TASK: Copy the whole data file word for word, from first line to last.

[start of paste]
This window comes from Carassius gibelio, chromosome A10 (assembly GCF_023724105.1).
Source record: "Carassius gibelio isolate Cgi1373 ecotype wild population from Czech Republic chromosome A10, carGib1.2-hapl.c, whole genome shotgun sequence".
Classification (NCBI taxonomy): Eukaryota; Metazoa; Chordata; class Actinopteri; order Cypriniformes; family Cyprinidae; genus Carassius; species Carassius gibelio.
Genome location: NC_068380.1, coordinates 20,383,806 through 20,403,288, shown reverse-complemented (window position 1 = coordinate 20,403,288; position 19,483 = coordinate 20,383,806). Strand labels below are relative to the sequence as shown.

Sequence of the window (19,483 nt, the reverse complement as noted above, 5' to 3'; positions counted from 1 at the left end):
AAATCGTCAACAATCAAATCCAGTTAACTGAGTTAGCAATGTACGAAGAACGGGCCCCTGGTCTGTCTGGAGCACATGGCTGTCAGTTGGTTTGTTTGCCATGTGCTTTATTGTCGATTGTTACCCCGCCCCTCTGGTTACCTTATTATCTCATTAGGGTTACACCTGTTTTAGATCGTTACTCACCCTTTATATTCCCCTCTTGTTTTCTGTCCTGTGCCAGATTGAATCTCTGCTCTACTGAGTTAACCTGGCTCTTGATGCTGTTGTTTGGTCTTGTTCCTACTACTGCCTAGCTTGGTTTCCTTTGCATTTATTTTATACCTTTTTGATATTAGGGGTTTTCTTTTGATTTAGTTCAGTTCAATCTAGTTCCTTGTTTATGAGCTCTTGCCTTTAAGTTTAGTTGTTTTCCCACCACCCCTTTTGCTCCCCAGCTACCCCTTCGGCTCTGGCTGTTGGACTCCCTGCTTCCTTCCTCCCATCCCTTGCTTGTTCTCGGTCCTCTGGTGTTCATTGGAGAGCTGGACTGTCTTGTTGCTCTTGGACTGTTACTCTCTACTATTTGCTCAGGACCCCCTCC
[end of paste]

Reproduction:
This window comes from Carassius gibelio, chromosome A10 (assembly GCF_023724105.1).
Source record: "Carassius gibelio isolate Cgi1373 ecotype wild population from Czech Republic chromosome A10, carGib1.2-hapl.c, whole genome shotgun sequence".
Classification (NCBI taxonomy): Eukaryota; Metazoa; Chordata; class Actinopteri; order Cypriniformes; family Cyprinidae; genus Carassius; species Carassius gibelio.
Genome location: NC_068380.1, coordinates 20,383,806 through 20,403,288, shown reverse-complemented (window position 1 = coordinate 20,403,288; position 19,483 = coordinate 20,383,806). Strand labels below are relative to the sequence as shown.

Sequence of the window (19,483 nt, the reverse complement as noted above, 5' to 3'; positions counted from 1 at the left end):
AAATCGTCAACAATCAAATCCAGTTAACTGAGTTAGCAATGTACGAAGAACGGGCCCCTGGTCTGTCTGGAGCACATGGCTGTCAGTTGGTTTGTTTGCCATGTGCTTTATTGTCGATTGTTACCCCGCCCCTCTGGTTACCTTATTATCTCATTAGGGTTACACCTGTTTTAGATCGTTACTCACCCTTTATATTCCCCTCTTGTTTTCTGTCCTGTGCCAGATTGAATCTCTGCTCTACTGAGTTAACCTGGCTCTTGATGCTGTTGTTTGGTCTTGTTCCTACTACTGCCTAGCTTGGTTTCCTTTGCATTTATTTTATACCTTTTTGATATTAGGGGTTTTCTTTTGATTTAGTTCAGTTCAATCTAGTTCCTTGTTTATGAGCTCTTGCCTTTAAGTTTAGTTGTTTTCCCACCACCCCTTTTGCTCCCCAGCTACCCCTTCGGCTCTGGCTGTTGGACTCCCTGCTTCCTTCCTCCCATCCCTTGCTTGTTCTCGGTCCTCTGGTGTTCATTGGAGAGCTGGACTGTCTTGTTGCTCTTGGACTGTTACTCTCTACTATTTGCTCAGGACCCCCTCC